It is to be understood that the active compounds of this invention can be administered either as the compound or in any other pharmaceutically acceptable form such as the sodium salt form or any other salt form.

The following examples illustrate the present invention and are not intended to limit the same.

Melting points were determined on a Mel-temp apparatus and are uncorrected. Ultraviolet spectra were determined with a Beckman Model 25 spectrophotometer. Nuclear magnetic resonance spectra were obtained on Perkin Elmer R-12B (60 MHz) or Bruker WM-250 (250 MHz) spectrometers, both operating in the FT mode. Solvents were dried by standard methods; anhydrous acetonitrile from MCB was used without further purification. Elemental analyses (C,H,N) were done by Schwarzkopf Microanalytical Laboratories, Woodside, NY. Thin-layer chromatography was performed with Merck Kieselgel 60 F-254 analytical plates. Column chromatography was done with Merck Kieselgel 60 (40-60 μm).

EXAMPLE I N3 -(p-n-butylphenyl)guanine (BuPG)

A stirred solution of 2-bromohypoxanthine (10.8 g, 50 mmol) and p-n-butylaniline (23.5 mL, 150 mmol) in a mixture of 2-methoxyethanol (300 mL) and water (100 mL) was heated at reflux. After 2.5 h, the mixture was chilled in an ice bath, and the fine precipitate was filtered, washed with concentrated aqueous ammonia (80 mL) and methanol (3×25 mL). The product was purified by dissolving the slightly yellow precipitate in hot N sodium hydroxide (300 mL) and treatment with activated charcoal. The hot mixture was filtered, acidified with glacial acetic acid and chilled. The product was isolated by filtration, washed with methanol and dried over phosphorus pentoxide to yield 12.0 g (85%) of fine colorless crystals, identical with an authentic sample. NMR (250 MHz; Me2 SO-d6) 10.45 δ(s, 1-H), 8.60 δ(s, 2-NH), 8.00 δ(s, 8-H), 7.50 δ(d, J+8.5 Hz, 2',6'-H), 7.14 δ(d, J=8.5 Hz, 3',5'-H), 2.55 δ(t, CH2), 1.56 δ(quin, CH2), 1.33 δ(sext, CH2), 0190 δ(t, CH3).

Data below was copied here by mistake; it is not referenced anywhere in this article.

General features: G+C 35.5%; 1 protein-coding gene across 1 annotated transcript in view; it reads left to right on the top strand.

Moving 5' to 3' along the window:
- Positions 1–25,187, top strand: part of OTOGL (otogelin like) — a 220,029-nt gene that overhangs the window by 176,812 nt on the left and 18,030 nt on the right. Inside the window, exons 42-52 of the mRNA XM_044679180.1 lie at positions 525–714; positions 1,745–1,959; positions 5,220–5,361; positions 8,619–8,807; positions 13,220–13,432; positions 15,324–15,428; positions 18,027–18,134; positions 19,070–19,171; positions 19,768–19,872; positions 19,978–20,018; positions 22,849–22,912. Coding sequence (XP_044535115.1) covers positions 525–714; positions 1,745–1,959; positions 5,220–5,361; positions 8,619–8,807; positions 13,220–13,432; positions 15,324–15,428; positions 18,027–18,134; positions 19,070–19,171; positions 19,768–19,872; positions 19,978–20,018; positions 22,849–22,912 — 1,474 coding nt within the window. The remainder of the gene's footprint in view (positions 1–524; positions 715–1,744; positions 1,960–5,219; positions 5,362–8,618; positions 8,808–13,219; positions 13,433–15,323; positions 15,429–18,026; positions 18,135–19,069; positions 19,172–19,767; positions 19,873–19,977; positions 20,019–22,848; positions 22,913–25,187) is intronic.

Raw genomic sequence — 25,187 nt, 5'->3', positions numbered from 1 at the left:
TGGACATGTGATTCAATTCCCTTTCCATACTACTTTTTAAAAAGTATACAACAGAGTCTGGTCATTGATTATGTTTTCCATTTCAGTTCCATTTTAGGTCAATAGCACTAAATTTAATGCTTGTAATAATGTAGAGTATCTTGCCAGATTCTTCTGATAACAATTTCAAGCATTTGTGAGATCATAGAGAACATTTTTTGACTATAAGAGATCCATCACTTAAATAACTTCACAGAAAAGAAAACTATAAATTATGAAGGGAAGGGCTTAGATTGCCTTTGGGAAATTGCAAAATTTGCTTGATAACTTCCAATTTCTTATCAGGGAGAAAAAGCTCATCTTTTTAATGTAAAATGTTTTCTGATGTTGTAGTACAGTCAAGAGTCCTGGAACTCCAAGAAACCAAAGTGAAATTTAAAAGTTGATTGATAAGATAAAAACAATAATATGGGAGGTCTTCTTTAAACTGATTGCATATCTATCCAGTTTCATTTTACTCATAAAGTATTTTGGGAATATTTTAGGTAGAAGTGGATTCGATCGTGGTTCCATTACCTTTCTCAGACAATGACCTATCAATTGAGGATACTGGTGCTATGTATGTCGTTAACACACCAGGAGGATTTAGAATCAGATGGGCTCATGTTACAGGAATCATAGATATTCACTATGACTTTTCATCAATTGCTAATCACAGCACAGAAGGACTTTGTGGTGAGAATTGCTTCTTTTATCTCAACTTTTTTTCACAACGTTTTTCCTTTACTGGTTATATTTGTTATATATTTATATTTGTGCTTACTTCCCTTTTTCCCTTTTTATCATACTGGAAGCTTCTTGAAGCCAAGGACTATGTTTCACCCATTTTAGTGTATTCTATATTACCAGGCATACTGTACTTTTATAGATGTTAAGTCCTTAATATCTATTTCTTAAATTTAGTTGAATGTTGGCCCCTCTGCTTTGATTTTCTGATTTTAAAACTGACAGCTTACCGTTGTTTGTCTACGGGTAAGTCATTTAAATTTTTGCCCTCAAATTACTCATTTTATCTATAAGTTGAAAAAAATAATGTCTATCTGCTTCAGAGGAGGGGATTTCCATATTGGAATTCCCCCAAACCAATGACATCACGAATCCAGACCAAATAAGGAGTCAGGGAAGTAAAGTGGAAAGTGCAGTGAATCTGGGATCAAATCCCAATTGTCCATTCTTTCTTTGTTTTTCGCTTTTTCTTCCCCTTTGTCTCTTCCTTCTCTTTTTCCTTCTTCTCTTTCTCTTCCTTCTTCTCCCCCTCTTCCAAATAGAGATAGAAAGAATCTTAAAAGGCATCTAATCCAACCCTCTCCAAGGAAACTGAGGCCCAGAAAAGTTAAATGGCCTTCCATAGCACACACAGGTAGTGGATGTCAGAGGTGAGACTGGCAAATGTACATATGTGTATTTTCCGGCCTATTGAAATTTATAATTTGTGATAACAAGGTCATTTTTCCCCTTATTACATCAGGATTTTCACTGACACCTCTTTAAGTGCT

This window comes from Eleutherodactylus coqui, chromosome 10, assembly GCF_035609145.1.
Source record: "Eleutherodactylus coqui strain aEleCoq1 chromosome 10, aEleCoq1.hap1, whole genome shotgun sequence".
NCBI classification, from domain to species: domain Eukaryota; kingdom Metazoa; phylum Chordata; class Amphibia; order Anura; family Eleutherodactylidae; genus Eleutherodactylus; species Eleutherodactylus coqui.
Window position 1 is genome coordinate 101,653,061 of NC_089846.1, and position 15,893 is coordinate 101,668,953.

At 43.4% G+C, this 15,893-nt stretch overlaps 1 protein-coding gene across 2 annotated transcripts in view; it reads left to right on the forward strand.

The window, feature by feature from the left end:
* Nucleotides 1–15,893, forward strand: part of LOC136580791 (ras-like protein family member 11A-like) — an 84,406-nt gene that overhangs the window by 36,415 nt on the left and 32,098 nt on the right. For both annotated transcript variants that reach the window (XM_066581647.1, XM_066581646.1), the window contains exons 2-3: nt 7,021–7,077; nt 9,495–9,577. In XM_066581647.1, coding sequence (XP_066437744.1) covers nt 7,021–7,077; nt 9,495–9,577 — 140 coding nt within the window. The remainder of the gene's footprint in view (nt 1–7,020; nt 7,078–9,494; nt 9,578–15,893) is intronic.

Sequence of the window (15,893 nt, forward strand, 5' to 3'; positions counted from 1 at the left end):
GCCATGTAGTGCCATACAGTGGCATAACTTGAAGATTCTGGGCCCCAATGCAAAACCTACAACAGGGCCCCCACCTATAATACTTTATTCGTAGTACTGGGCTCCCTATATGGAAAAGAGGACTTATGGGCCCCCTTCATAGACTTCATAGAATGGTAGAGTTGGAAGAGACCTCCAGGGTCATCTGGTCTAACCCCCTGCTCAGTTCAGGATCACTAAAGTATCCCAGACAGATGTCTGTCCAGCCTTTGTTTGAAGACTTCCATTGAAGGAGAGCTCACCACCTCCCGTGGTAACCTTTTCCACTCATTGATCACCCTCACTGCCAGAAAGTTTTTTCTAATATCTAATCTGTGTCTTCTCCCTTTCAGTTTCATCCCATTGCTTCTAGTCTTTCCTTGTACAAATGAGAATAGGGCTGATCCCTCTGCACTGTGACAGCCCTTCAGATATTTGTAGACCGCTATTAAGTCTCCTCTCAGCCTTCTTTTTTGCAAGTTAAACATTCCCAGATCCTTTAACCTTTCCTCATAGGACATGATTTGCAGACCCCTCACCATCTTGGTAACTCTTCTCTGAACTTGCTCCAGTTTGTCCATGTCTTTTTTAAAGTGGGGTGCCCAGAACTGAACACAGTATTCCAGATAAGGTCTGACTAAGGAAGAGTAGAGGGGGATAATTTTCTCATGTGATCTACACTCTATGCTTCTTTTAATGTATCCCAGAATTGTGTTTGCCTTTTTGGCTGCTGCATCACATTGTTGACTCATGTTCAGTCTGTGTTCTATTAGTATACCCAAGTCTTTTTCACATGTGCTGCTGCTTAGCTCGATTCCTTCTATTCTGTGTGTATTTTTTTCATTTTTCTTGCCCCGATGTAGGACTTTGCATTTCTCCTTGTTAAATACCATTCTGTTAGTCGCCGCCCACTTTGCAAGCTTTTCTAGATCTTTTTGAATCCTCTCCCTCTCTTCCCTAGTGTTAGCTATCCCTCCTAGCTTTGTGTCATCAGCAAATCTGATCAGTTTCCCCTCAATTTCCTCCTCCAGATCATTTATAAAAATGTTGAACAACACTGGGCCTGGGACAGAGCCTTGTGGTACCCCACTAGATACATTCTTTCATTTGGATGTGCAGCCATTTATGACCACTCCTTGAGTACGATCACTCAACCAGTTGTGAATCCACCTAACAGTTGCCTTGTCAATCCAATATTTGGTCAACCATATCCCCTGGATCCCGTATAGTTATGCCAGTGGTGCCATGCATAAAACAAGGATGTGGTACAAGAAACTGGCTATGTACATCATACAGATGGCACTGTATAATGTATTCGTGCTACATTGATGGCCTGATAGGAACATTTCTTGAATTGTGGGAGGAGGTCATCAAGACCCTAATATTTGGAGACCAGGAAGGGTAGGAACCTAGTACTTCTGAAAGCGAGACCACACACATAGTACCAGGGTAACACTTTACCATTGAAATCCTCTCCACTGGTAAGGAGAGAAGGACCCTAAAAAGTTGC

EXAMPLE II N2 -(p-n-Butylphenyl)-9-(2-deoxy-β-D-ribofuranosyl)guanine (BuPdG) and its 7-β and 7-α Isomers

A solution of BuPG (1.70 g, 6 mmol) in 1,2-dichloroethane (25 mL) was treated with BSA (10.5 mL, 42 mmol) and allowed to stand at room temperature for 1 h. A solution of 1-chloro-3,5-di-p-toluoyl-2-deoxyribofuranose (1.94 g, 5 mmol) in 1,2-dichloroethane (20 mL) and a solution of TMSTF (1.56 g, 7 mmol) in benzene (5 mL) were added to the silylated BuPG solution. After standing for 2 h at room temperature, the solution was heated to boiling and brought to room temperature. The solution was poured into a mixture of saturated aqueous sodium bicarbonate (150 mL) and chloroform (150 mL). The cloudy biphasic mixture was filtered and the precipitate was washed with chloroform. The filtrate and washings were combined and the organic phase was separated. The organic phase was washed with water (3×100 mL), dried over anhydrous sodium sulfate and the solvent removed under vacuum. The remaining syrup was triturated with cold ethanol (50 mL) and the solid was collected by filtration to give 2.35 g (67%) of nucleoside mixture. The solid was treated with sodium methoxide (230 mg Na in 120 mL methanol) at 50°-60° C. for 1 h, and the solution was neutralized with glacial acetic acid. Silica gel (20 g) was impregnated with this mixture and, after evaporation of methanol, was placed on top of a silica gel column (24×4.5 cm). The column was washed with chloroform (1.2 L) to remove nonpolar components, and nucleosides were eluted in 15 mL fractions by a step gradient of methanol in chloroform containing 0.5% acetic acid: 10% methanol (3.6 L), 20% methanol (2.5 L) and 25% methanol (2.0 L).